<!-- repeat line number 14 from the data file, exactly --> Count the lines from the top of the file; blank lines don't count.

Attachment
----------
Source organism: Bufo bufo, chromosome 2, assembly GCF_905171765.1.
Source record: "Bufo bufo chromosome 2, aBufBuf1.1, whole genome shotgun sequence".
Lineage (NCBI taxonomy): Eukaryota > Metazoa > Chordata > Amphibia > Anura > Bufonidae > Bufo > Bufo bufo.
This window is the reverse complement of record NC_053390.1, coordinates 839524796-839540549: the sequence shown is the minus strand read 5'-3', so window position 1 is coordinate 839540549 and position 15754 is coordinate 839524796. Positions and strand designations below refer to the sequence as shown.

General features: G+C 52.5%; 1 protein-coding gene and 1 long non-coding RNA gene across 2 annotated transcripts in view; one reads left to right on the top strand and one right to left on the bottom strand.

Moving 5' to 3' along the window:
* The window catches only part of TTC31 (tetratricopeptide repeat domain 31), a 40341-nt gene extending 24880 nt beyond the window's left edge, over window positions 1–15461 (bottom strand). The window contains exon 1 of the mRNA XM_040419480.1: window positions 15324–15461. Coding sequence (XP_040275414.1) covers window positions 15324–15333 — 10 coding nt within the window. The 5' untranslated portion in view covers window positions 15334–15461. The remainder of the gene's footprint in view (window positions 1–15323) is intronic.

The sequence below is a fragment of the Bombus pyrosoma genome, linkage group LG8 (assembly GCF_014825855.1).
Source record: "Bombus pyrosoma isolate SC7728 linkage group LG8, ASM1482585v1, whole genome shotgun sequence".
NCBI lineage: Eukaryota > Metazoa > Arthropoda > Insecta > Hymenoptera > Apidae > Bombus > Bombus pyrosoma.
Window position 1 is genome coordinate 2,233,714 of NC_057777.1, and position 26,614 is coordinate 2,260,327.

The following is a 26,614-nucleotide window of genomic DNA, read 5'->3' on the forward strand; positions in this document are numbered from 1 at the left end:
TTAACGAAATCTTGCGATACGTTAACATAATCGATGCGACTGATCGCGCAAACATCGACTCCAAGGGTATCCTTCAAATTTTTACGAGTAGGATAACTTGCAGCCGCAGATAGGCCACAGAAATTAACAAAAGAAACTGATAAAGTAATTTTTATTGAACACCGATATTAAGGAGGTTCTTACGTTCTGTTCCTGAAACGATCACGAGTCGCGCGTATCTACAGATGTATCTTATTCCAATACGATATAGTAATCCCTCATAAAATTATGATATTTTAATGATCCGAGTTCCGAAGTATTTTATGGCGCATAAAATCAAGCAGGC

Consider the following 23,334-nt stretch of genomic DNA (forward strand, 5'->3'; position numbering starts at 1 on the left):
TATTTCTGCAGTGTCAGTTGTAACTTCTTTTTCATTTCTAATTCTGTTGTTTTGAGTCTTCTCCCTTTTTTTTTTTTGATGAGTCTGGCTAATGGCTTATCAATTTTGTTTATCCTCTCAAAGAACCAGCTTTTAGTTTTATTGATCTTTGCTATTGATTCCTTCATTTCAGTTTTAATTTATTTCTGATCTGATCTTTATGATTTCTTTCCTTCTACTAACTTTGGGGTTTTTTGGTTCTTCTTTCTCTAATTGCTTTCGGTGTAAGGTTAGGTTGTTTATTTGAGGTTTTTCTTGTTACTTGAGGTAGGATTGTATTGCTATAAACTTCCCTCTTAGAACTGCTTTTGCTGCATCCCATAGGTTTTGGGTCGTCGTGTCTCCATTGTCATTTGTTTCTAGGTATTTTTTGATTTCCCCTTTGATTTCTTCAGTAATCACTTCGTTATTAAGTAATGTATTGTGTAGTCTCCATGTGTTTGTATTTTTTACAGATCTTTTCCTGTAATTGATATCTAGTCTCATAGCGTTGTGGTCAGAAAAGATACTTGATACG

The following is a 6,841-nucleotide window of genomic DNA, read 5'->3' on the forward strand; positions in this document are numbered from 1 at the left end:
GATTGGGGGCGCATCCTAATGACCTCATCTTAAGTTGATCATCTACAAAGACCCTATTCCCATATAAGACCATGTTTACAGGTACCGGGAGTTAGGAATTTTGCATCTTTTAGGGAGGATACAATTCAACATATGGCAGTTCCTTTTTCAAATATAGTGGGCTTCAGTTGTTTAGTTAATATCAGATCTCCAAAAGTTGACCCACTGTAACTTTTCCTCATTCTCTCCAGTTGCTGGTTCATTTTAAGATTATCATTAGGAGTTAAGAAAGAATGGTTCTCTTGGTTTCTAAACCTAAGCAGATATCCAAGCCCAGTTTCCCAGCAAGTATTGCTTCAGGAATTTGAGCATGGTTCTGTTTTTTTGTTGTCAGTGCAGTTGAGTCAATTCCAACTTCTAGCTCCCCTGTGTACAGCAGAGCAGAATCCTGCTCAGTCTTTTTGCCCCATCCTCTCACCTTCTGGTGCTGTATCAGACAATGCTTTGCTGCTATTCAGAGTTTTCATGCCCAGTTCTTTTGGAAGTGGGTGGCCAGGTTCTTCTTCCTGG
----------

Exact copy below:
Consider the following 23,334-nt stretch of genomic DNA (forward strand, 5'->3'; position numbering starts at 1 on the left):